Saturday, July 06, 2019


President Trump didn't denounce "fake news" and lead chants of "Lock her up!" during his Fourth of July speech, so many of us dismissed his words as harmless, a rehash of pieties from middle-school history textbooks. David Frum did a closer reading and came away disturbed:
As Trump retold the story of the Pacific War, he said this: “Nobody could beat us. Nobody could come close.” When he paid tribute to the Air Force, he said this: “As President Roosevelt said, the Nazis built a fortress around Europe, ‘but forgot to put a roof on it.’ So we crushed them all from the air.” He added: “No enemy has attacked our people without being met by a roar of thunder, and the awesome might of those who bid farewell to Earth, and soar into the wild blue yonder.” Bringing the story to more recent times: “The Army brought America’s righteous fury down to al-Qaeda in Afghanistan and cleared the bloodthirsty killers from their caves.”

Were these wars right or just? Why were they fought? What were their outcomes? Except for the mentions of “freedoms” sprinkled randomly through the text, those questions went unconsidered. Instead, Trump would periodically ad-lib “What a great country!” after this or that mention of power and violence. America is great because it crushes all before it. Altering for circumstances, it was a speech that could have been given by Kaiser Wilhelm or Napoleon or Julius Caesar or the Assyrian Emperor Sennacherib. A great country is one that is feared by its enemies, that can inflict more devastating destruction than any other....

Devotion. Unity. History. Fighting.

But not: Democracy. Justice. Individuality. Peace.

... there was only vainglorious boasting: See our wealth, see our power, see our glorious triumphs over the mounded corpses of our enemies. We will always win, because we always fight.
We can blame Trump alone, but one or more speechwriters wrote all this for him. If they'd included words about America's virtues in the speech, do you think Trump would have objected? Do you think he even would have noticed? He just wanted a classy, patriotic speech that could accompany multiple displays of aerial might -- as Frum writes, "The speech existed only to provide a reason why he needed to stand in one place long enough for five waves of warplanes to cross the sky."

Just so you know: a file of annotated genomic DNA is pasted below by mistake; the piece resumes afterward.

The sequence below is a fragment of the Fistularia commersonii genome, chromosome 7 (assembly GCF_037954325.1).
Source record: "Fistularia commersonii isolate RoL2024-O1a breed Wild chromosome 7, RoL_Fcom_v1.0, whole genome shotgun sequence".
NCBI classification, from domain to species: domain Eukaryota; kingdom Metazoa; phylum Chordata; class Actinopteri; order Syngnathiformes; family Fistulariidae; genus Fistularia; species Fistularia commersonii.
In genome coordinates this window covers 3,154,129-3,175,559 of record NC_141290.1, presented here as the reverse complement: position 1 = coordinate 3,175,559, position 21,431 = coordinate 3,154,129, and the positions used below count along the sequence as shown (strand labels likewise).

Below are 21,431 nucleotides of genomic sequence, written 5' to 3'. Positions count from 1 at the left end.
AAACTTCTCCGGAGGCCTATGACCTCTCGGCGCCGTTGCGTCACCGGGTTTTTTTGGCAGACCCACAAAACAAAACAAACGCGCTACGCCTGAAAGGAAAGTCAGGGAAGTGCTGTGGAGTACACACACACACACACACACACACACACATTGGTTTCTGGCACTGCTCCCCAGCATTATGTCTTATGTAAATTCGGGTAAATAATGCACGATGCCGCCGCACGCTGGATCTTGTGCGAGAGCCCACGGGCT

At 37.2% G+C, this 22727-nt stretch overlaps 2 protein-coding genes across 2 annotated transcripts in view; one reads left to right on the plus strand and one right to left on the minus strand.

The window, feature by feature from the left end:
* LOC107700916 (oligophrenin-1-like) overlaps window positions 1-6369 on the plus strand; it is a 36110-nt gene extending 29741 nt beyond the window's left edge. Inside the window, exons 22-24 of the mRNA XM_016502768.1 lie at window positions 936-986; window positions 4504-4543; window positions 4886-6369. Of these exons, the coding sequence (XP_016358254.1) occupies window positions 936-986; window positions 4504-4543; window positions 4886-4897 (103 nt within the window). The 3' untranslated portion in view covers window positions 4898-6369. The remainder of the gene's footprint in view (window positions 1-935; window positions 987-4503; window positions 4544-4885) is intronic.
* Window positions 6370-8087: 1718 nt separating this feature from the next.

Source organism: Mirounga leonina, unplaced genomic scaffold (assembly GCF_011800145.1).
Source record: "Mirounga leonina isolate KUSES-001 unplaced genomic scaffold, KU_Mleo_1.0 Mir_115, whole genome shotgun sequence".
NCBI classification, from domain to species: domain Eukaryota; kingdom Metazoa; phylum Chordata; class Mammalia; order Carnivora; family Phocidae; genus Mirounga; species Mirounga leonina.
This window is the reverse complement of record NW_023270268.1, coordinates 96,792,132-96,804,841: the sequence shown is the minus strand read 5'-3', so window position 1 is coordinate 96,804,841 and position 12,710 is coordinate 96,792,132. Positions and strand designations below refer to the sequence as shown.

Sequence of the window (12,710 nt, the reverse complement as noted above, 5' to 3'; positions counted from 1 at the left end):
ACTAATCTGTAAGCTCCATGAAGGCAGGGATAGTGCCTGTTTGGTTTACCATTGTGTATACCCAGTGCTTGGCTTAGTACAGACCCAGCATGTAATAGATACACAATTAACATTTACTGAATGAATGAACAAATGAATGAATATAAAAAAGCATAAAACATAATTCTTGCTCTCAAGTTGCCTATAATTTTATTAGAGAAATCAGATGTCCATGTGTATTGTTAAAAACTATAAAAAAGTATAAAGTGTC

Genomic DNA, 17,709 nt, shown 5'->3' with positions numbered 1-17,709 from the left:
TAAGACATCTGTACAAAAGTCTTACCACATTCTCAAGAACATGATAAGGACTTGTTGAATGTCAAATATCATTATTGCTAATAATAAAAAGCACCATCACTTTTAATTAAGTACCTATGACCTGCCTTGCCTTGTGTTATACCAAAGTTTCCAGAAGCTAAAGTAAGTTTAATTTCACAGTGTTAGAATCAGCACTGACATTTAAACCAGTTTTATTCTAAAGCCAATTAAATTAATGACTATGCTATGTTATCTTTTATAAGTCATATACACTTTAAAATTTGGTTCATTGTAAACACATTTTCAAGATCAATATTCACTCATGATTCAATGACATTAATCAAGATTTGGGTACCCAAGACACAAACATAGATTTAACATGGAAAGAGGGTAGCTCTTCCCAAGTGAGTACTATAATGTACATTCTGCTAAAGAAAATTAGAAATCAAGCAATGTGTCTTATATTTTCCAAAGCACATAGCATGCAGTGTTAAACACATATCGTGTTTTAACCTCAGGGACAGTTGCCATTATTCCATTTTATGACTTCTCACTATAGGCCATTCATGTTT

Trump was content with a speech that didn't say a word about American ideals -- and so were his speechwriters. What this tells me is that the conservative movement is giving up on the notion that America is a good country -- or, more specifically, is giving up on the notion that it matters whether America is a good country. The message of this speech is: We kick ass, and might makes right.

Needless to say, those who argue that America is a virtuous country frequently ignore the nation's sins. But Trump's speechwriters seem to have taken the opposite approach: Virtue isn't worth discussing because all that matters is winning. These days, Republicans seem to approach domestic politics the same way. They don't even argue for a legislative agenda. Instead, the promise they make is that they'll crush the voters' enemies -- us.

I don't miss the smarmy patriotism of old-fashioned conservatives. But conservatism today seems to have no moral code of any kind. It's all about total domination, for no higher purpose.

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